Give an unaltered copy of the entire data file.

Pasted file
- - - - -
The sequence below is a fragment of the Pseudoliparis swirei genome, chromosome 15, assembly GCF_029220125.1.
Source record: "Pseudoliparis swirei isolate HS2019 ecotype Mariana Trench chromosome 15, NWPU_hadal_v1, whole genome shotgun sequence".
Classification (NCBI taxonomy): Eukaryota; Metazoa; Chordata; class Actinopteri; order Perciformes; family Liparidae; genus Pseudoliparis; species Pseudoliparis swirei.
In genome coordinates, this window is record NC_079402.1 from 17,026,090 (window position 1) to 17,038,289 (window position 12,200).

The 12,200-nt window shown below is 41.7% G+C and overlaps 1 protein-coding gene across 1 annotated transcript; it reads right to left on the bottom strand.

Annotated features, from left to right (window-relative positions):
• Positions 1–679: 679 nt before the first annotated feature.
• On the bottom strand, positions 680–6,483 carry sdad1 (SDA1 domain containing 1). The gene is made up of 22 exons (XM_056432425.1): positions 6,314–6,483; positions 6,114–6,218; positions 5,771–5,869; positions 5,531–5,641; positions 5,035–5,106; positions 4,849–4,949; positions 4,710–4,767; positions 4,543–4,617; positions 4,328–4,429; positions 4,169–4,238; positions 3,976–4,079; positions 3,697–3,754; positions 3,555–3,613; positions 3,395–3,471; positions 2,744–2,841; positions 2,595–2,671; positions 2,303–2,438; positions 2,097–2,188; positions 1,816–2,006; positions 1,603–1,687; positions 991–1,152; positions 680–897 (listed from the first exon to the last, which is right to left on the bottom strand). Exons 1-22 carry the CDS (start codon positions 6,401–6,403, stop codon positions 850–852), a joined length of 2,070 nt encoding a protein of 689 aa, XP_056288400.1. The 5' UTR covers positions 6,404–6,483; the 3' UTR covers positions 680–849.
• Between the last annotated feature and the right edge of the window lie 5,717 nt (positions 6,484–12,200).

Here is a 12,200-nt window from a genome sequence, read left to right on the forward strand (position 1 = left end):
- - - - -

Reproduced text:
The sequence below is a fragment of the Pseudoliparis swirei genome, chromosome 15, assembly GCF_029220125.1.
Source record: "Pseudoliparis swirei isolate HS2019 ecotype Mariana Trench chromosome 15, NWPU_hadal_v1, whole genome shotgun sequence".
Classification (NCBI taxonomy): Eukaryota; Metazoa; Chordata; class Actinopteri; order Perciformes; family Liparidae; genus Pseudoliparis; species Pseudoliparis swirei.
In genome coordinates, this window is record NC_079402.1 from 17,026,090 (window position 1) to 17,038,289 (window position 12,200).

The 12,200-nt window shown below is 41.7% G+C and overlaps 1 protein-coding gene across 1 annotated transcript; it reads right to left on the bottom strand.

Annotated features, from left to right (window-relative positions):
• Positions 1–679: 679 nt before the first annotated feature.
• On the bottom strand, positions 680–6,483 carry sdad1 (SDA1 domain containing 1). The gene is made up of 22 exons (XM_056432425.1): positions 6,314–6,483; positions 6,114–6,218; positions 5,771–5,869; positions 5,531–5,641; positions 5,035–5,106; positions 4,849–4,949; positions 4,710–4,767; positions 4,543–4,617; positions 4,328–4,429; positions 4,169–4,238; positions 3,976–4,079; positions 3,697–3,754; positions 3,555–3,613; positions 3,395–3,471; positions 2,744–2,841; positions 2,595–2,671; positions 2,303–2,438; positions 2,097–2,188; positions 1,816–2,006; positions 1,603–1,687; positions 991–1,152; positions 680–897 (listed from the first exon to the last, which is right to left on the bottom strand). Exons 1-22 carry the CDS (start codon positions 6,401–6,403, stop codon positions 850–852), a joined length of 2,070 nt encoding a protein of 689 aa, XP_056288400.1. The 5' UTR covers positions 6,404–6,483; the 3' UTR covers positions 680–849.
• Between the last annotated feature and the right edge of the window lie 5,717 nt (positions 6,484–12,200).

Here is a 12,200-nt window from a genome sequence, read left to right on the forward strand (position 1 = left end):